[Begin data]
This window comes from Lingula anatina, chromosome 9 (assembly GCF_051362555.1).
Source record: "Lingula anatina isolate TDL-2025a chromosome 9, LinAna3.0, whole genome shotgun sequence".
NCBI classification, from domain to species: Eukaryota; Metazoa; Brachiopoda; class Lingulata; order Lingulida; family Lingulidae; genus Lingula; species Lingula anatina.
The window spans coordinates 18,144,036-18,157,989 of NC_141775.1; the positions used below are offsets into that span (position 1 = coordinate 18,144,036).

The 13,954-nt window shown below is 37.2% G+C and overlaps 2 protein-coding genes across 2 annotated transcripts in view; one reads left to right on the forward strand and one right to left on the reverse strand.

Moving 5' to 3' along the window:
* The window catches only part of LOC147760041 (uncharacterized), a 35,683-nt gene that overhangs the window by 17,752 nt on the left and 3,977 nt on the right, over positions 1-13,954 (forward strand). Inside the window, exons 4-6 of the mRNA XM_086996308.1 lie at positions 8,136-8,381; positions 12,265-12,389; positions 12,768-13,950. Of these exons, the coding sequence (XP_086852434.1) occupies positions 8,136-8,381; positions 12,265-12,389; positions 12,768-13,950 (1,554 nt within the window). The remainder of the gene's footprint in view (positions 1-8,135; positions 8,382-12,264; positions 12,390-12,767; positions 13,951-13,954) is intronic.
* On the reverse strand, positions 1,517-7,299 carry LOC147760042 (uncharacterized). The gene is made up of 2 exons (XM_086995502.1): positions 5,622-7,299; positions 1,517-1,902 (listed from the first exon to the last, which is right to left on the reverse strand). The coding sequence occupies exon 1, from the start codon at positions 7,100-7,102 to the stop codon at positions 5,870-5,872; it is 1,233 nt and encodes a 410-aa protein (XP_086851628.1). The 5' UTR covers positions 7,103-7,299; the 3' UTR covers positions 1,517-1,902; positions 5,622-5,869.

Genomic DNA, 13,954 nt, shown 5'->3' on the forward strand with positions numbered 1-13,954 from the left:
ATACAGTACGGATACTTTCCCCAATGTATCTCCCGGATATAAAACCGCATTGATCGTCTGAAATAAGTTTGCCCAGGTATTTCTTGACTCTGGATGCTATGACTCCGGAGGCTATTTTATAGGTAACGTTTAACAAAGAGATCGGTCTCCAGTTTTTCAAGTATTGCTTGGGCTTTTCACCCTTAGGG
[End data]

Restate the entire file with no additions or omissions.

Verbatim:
This window comes from Lingula anatina, chromosome 9 (assembly GCF_051362555.1).
Source record: "Lingula anatina isolate TDL-2025a chromosome 9, LinAna3.0, whole genome shotgun sequence".
NCBI classification, from domain to species: Eukaryota; Metazoa; Brachiopoda; class Lingulata; order Lingulida; family Lingulidae; genus Lingula; species Lingula anatina.
The window spans coordinates 18,144,036-18,157,989 of NC_141775.1; the positions used below are offsets into that span (position 1 = coordinate 18,144,036).

The 13,954-nt window shown below is 37.2% G+C and overlaps 2 protein-coding genes across 2 annotated transcripts in view; one reads left to right on the forward strand and one right to left on the reverse strand.

Moving 5' to 3' along the window:
* The window catches only part of LOC147760041 (uncharacterized), a 35,683-nt gene that overhangs the window by 17,752 nt on the left and 3,977 nt on the right, over positions 1-13,954 (forward strand). Inside the window, exons 4-6 of the mRNA XM_086996308.1 lie at positions 8,136-8,381; positions 12,265-12,389; positions 12,768-13,950. Of these exons, the coding sequence (XP_086852434.1) occupies positions 8,136-8,381; positions 12,265-12,389; positions 12,768-13,950 (1,554 nt within the window). The remainder of the gene's footprint in view (positions 1-8,135; positions 8,382-12,264; positions 12,390-12,767; positions 13,951-13,954) is intronic.
* On the reverse strand, positions 1,517-7,299 carry LOC147760042 (uncharacterized). The gene is made up of 2 exons (XM_086995502.1): positions 5,622-7,299; positions 1,517-1,902 (listed from the first exon to the last, which is right to left on the reverse strand). The coding sequence occupies exon 1, from the start codon at positions 7,100-7,102 to the stop codon at positions 5,870-5,872; it is 1,233 nt and encodes a 410-aa protein (XP_086851628.1). The 5' UTR covers positions 7,103-7,299; the 3' UTR covers positions 1,517-1,902; positions 5,622-5,869.

Genomic DNA, 13,954 nt, shown 5'->3' on the forward strand with positions numbered 1-13,954 from the left:
ATACAGTACGGATACTTTCCCCAATGTATCTCCCGGATATAAAACCGCATTGATCGTCTGAAATAAGTTTGCCCAGGTATTTCTTGACTCTGGATGCTATGACTCCGGAGGCTATTTTATAGGTAACGTTTAACAAAGAGATCGGTCTCCAGTTTTTCAAGTATTGCTTGGGCTTTTCACCCTTAGGG